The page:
Category Archives: English

Endocode is hiring an Assistant to the Board

If you are a recent or about to graduate in a Bachelor’s or Fachhochschule degree in business studies, Endocode might be looking for you! We are hiring an assistant to the board. Admittedly, the job is quite a challenge. It gives a sneak peek into all aspects and functions of managing a company. It does not require much experience, but it requires good training and a passion for learning and problem solving. The responsibilities include supporting management processes like board meetings and negotiations, and also some administrative work for relaxation.

Endocode

One interesting detail about the job is that it is ideal for gaining management and leadership skills before beginning a Master’s degree. I was told not many companies are offering interesting jobs for Bachelor graduates – well, we do! If you are interested, the details are on Endocode’s job page. Feel free to pass it on to your student and graduate friends. The deadline for applications is December 7.

Configure your gaming mouse on Linux

Or: Configure XInput properties for USB devices on Linux dynamically
Using gamer mice with Linux occasionally turns out to be problematic, because their high resolution combined with the default X server settings makes the mouse pointer incredibly fast to a point where it is unusable. I am using a Razer Taipan mouse at 4000 DPI, a good speed for gaming, but not for work.

USB devices on Linux are of course configured dynamically. Their X windows properties like mouse pointer acceleration are managed through the XInput tool. The basic desktop settings tools allow configuring the mouse pointer speed, but not much more. This is insufficient when using multiple devices (in this case, the built-in laptop trackpoint and an external mouse) that require different settings. Also, there is no way to disable mouse pointer acceleration, the most useless default setting ever invented :-) One solution which is described below is to script configuring the settings using XInput and Python. There is an open question at the end in case anybody is able to help.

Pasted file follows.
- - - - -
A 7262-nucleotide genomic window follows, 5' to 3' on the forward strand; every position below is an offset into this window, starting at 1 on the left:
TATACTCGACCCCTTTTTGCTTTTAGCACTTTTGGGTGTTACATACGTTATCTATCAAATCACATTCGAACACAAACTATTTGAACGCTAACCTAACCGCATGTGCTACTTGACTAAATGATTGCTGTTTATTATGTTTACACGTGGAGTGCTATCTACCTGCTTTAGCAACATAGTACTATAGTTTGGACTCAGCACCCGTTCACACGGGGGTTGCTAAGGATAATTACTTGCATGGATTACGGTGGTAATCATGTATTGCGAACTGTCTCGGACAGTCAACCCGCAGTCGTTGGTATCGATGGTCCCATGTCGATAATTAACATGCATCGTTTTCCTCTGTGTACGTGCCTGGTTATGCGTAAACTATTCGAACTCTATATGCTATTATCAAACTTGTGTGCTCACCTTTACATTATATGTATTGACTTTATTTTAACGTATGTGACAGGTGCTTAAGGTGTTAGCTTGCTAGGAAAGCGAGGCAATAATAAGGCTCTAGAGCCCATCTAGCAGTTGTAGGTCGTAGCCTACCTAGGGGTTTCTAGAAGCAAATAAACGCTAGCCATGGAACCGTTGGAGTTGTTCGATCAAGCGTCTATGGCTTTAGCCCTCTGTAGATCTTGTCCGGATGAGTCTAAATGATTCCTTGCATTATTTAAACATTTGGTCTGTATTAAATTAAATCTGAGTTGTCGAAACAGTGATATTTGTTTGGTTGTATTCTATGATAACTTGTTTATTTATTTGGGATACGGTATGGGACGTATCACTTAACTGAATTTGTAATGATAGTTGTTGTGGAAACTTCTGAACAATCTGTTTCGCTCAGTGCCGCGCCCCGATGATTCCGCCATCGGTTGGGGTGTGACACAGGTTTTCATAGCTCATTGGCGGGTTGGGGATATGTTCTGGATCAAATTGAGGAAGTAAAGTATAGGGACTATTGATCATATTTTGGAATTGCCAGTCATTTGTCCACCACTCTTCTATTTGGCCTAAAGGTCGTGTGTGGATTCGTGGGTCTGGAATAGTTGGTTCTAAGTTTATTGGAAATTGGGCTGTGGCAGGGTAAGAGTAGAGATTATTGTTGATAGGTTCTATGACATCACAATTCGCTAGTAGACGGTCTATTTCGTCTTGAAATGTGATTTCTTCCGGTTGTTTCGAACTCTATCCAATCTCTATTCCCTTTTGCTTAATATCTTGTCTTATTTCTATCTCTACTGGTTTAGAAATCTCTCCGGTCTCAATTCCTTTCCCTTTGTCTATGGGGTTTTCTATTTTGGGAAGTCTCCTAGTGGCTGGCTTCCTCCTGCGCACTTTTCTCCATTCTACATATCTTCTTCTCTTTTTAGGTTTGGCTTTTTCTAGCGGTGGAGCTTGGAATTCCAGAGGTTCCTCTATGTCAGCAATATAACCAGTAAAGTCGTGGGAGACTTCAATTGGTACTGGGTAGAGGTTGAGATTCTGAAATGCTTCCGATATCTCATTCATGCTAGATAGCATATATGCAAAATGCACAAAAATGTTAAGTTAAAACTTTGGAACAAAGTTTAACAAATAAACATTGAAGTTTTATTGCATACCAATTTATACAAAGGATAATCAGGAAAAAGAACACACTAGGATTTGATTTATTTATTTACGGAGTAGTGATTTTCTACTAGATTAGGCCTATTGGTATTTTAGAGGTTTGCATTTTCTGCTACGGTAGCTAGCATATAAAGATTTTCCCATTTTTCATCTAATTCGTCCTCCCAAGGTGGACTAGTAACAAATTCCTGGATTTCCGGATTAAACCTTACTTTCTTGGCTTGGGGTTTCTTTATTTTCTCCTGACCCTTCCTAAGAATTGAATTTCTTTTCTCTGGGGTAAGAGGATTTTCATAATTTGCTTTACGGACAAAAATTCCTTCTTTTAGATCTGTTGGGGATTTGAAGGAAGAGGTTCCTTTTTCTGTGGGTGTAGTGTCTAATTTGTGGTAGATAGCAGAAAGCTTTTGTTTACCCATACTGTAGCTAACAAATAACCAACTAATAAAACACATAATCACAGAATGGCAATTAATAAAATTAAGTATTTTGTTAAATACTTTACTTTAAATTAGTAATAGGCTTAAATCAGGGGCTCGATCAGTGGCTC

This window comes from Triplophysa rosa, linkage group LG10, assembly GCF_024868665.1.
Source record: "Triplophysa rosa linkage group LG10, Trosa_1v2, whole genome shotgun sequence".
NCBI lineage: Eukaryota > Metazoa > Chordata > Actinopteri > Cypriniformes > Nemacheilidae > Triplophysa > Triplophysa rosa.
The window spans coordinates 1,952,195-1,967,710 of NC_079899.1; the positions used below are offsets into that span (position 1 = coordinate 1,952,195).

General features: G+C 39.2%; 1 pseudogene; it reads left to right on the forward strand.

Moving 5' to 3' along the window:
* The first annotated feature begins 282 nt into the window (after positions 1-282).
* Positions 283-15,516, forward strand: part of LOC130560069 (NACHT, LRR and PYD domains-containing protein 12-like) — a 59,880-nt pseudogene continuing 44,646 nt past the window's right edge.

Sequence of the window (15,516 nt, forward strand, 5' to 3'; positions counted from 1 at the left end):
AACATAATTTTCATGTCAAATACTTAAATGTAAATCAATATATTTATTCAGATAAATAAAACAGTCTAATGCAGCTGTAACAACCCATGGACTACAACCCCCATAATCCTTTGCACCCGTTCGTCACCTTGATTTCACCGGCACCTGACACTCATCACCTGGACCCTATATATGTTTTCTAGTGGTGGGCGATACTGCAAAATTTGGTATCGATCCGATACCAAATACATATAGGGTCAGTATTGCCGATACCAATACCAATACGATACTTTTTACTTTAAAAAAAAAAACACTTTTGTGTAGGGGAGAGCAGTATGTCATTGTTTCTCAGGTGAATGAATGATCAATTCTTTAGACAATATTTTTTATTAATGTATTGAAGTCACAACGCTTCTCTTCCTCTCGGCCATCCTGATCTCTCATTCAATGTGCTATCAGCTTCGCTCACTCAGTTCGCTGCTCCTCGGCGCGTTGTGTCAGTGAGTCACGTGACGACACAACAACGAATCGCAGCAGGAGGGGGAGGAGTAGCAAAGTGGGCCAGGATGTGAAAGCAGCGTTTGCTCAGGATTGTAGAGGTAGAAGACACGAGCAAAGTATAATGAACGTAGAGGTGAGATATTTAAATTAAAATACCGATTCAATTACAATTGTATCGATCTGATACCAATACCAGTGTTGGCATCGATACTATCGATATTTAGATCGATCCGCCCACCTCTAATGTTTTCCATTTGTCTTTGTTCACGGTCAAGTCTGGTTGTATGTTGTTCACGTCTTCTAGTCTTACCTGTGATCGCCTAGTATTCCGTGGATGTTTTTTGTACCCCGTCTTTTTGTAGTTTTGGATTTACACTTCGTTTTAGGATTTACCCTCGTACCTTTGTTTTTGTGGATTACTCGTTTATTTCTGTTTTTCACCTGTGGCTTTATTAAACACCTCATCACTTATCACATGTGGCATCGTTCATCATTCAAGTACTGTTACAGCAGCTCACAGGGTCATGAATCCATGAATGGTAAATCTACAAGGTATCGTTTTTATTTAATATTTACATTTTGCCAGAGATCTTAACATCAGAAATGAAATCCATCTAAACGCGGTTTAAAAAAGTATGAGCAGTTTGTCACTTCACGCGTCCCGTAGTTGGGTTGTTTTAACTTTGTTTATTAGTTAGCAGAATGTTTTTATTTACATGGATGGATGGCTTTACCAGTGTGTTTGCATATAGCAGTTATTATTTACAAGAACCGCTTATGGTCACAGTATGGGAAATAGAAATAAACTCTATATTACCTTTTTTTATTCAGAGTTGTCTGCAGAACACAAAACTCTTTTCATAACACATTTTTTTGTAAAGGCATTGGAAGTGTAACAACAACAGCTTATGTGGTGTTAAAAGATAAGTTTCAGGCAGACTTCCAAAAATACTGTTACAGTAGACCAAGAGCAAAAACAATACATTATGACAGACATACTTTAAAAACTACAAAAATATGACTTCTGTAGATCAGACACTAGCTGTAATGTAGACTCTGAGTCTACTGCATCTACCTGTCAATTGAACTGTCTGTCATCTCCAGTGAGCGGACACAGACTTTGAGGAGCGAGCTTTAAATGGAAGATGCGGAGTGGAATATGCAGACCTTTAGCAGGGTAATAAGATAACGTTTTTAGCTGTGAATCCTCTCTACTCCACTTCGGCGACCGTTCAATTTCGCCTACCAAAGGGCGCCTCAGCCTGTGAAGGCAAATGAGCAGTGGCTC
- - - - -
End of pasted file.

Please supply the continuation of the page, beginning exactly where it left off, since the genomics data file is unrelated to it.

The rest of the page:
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KDE Akademy 2014 – Welcome, new KDE board!

Akademy 2014 is still in full swing in Brno in the Czech Republic with the traditional hack week that started on Monday. At about 200 participants it was well attended and organized. This years conference will very likely mark a milestone of change for KDE – a new board was elected, and a strategy discussion was started that will affect the direction and development of the KDE community for a decent amount of time. When I traveled home from Akademy 2014 on the train from Brno to Berlin, I personally felt a sense of satisfaction, because the community has managed to steer clear of the dangers of bike shedding about the board succession, and is accepting the change imposed by a shifting environment as a positive force.

Akademy 2014

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The KDE Randa 2014 meeting, in easy-digestible video format!

In case you were wondering what was going on in Randa, here are some first hand impressions. The video was produced by Fran├žoise Wybrecht (alias Morgane Marquis) and Lucie Robin, and the people in it are the actual participants of the event. It was also created using KDenlive, one of the awesome Free Software tools a team has been working on at the Randa meeting itself. The video introduces the faces and personalities of the contributors and their different backgrounds and origins. Many thanks to our brand new ad-hoc media team for producing this video!

(In case the embedded video does not show up, see here: https://www.youtube.com/watch?v=yua6M9jqoEk)

How to contribute to the KDE Frameworks Cookbook

The annual KDE Randa Meeting, in itself already shock-ful of awesome, this year hosted the KDE Frameworks Cookbook sprint. Valorie, Cornelius and I already wrote a lot about it. Plenty of attention went into finding the place for the cookbook between the getting-started HOWTOs on KDE Techbase and the full-blown API documentation. Not surprisingly, there is a space and a good purpose for the book. Frameworks developers and maintainer have had to deal with the question of where to put introductions that segue newcomers into how to use the modules many times, and so far, the answer have been unsatisfactory. Newcomers only find the API documentation when they already know about a framework, and TechBase is a great resource for developers, but not necessarily a good introduction. What is missing is a good way to help and learn about what KDE Frameworks have to offer. So there is the purpose of the KDE Frameworks Cookbook – to help developers find and learn about the right tools for the problems they need to solve (and also, consumable on a e-book reader by the pool). For developers and maintainers, this means they need to know how to add sections to the book that cover this information about their frameworks. These tools and workflows will be explained in this post. Continue reading